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Opinion: The Thunder’s culture is paying dividends

Players seem to have nothing but good things to say about the Thunder

NBA: Toronto Raptors at Oklahoma City Thunder Alonzo Adams-USA TODAY Sports

Culture is a phrase that can be tossed around without much thought; it is a cliche that all teams pride themselves on. However, a good culture and approach to work is the bedrock that Sam Presti has built the Thunder on. He has assembled OKC to be professional, player-friendly and respectful over the course of the last 14 years.

For franchises in big markets, culture can be acquired and discarded in one single moment. By sheer stroke of fortune, the Los Angeles Lakers acquired a winning culture when LeBron James decided to move to California to pursue interests outside of basketball.

It is not so easy for small markets that do not have the glamour of New York, Los Angeles or Miami. The Thunder need to be a good, well-run organisation for players to want to play here. Good culture is integral to the Thunder and it is a differentiator within the marketplace.

There are few franchises that are as respectful to the wishes of the player than the Thunder. Sam Presti is willing to sit down with members of his roster and discuss their future with the team. This rule stands for the whole roster and not just a select few. OKC treated Russell Westbrook in the same way that they are currently working with Ty Jerome. That evenness does not apply to every team across the league.

The Thunder’s owners have been a relatively hands-off ownership group. Clay Bennett does not get involved in the minute details and has provided Presti with the autonomy to make decisions as he sees fits. Presti exercised his organisational juice when he announced that the Thunder would not allow fans back into the arena during the 2020-21 season as a way of protecting public health.

Allowing Sam to have autonomy has helped to create a basketball team where hard work, selflessness and team play is valued highly. This is not say that the Thunder have drummed out all individualism from their star players; that is completely wrong, Shai is allowed to be Shai but he is aware of that he has a role to play on the team.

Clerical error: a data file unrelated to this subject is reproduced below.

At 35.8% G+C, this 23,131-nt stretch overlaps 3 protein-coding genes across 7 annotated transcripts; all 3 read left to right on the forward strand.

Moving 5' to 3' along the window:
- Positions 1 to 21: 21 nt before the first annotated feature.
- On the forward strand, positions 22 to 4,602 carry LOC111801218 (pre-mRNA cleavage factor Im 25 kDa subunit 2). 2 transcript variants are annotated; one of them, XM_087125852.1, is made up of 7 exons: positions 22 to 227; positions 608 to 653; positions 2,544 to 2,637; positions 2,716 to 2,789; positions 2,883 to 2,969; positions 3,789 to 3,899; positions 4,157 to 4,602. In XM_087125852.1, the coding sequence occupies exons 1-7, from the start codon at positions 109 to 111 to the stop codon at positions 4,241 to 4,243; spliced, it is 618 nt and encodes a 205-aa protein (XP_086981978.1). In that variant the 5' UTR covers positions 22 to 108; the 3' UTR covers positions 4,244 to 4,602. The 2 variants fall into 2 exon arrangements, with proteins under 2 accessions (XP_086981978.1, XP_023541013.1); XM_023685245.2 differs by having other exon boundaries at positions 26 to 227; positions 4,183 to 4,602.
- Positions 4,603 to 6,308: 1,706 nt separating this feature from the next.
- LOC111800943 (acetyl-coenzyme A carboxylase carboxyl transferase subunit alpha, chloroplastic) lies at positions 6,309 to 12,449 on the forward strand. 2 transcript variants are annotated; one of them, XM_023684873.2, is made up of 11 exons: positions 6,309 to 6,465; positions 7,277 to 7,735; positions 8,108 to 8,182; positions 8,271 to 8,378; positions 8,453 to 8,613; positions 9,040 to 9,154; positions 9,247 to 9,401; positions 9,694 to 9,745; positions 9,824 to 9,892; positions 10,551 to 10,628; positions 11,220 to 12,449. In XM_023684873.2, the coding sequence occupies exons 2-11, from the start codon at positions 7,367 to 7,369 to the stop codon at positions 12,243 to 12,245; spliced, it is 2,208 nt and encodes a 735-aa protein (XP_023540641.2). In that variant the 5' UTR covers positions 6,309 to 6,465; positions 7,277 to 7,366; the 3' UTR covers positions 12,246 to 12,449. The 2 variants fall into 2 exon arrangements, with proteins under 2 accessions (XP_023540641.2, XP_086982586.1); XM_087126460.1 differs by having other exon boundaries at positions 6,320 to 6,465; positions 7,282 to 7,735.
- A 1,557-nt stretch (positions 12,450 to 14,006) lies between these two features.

These traits and characteristics are the non-negotiables that contribute to the Thunder being a destination that players discuss in glowing terms. Kemba Walker briefly joined the Thunder last season and spoke kindly about how he was treated during his tenure with the club.

LeBron James singled out Sam Presti as being one of the best GMs in the league. James praised Presti’s eye for talent and his ability to keep the Thunder competitive without any huge downturns.

In the last two off-seasons, two veterans have expressed a desire to retire in Oklahoma City and finish out their playing career with the Thunder. Mike Muscala has been public in his praise of the city and the fanbase. Kenrich Williams has now joined that same club.

At media day, Williams spoke about the peace of mind he has playing for the Thunder. Oklahoma City has become home for Kenny Hustle and the organisation has been integral in creating that sense of security for Kenrich.

Praise and good words are obviously nice to hear but Kenny’s statement is quite telling. The Thunder are an organisation where players feel comfortable regardless of status. That culture could be decisive in attracting good veteran role players to the team as the Thunder grow. Coach Daigneault has an impressive young core at his disposal but will need even-tempered old heads to support the likes of Shai and Giddey.

It sounds odd to say but the Thunder may actually be an attractive proposition for a role player looking to play basketball on a team where there is little fuss. The future is bright for Oklahoma City as long as they take of the team’s culture and maintain their team-centric approach.